The Sochi Network

Russia’s secret weapon to stop the Sochi terrorists

The Sochi Network

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Police officers look over a cart of hockey sticks after they were taken off a plane as NHL hockey players arrive …

While there have been a few hiccups here and there, the first week of Sochi Games have gone rather smoothly. Sure there are some stray dogs roaming around and that one snowflake didn’t transform into an Olympic ring during the Opening Ceremony, but by most accounts, Sochi has been a great host and the Games have proceeded without incident.

Coming into the Games, there had been concern about the potential for terrorist attacks with such large gatherings of people in the area. Because of this, security has been heightened. Those of us at home watching the events on TV can’t get a true sense at the levels of security, but a piece in the New York Times offers a glimpse.

Security forces in Sochi appear to be taking things to a new level with sophisticated technology that scans train passengers for their emotional state to make sure they are not terrorists. Seriously.

Per the New York Times:

Before boarding the new trains serving Sochi and the Olympic sites here, passengers must pass through metal detectors and place their bags on X-ray machines — just as in airports. What many do not realize is that they are also being scanned by a far more sophisticated system that gauges emotional state in an effort to identify potential terrorists.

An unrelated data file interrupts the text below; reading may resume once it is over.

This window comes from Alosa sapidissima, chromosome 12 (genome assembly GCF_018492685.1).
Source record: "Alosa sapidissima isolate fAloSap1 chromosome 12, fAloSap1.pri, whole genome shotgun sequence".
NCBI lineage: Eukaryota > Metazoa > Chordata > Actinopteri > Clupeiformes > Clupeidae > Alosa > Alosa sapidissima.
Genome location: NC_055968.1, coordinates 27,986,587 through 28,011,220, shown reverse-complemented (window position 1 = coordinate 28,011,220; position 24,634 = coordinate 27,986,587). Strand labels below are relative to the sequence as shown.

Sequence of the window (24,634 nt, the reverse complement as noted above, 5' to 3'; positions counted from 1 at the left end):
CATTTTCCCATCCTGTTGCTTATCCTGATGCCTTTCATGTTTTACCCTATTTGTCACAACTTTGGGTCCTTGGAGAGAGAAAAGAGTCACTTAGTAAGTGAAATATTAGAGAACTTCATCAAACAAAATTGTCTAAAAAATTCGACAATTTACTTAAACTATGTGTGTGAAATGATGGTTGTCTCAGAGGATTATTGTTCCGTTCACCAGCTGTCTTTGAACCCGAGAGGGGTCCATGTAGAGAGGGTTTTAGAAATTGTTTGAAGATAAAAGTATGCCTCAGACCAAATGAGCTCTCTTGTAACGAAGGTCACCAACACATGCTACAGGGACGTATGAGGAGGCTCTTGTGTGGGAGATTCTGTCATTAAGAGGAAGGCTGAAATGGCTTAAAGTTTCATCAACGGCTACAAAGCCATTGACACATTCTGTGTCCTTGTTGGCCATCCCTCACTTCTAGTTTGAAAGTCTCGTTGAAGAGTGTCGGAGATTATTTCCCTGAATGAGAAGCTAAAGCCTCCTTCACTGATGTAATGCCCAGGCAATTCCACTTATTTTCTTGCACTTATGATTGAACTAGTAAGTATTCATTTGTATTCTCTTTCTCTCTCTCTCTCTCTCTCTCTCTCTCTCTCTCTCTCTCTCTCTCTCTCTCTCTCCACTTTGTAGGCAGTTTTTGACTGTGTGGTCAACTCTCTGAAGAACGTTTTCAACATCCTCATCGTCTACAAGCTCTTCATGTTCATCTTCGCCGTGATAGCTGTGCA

According to the Times, the system was developed by a Russian company called Elsys Corporation and “uses computer analytics of live video images to measure tiny muscle vibrations in the head and neck.” The system is called “VibraImage” and is designed to “detect someone who appears unremarkable but whose agitated mental state signals an imminent threat.”

[LINK: US's bizarre excuse for slowcoach speedskaters]

Officers from all around Russia have been sent to Sochi and there are even warships in the Black Sea and surveillance blimps circling overhead. The police officers who monitor the events from the ground do not display a visible weapon, which is “a striking contrast from most events in Russia,” where the police often appear “heavily armed.”

On top of that, the military is on call at a base nearby and there is also a “small compound” near Olympic Park that is “equipped with antiaircraft missiles.”

The question will be raised if this intensified security is excessive, but at the same time, it’s better to be safe than sorry.

Sam Cooper, Yahoo!

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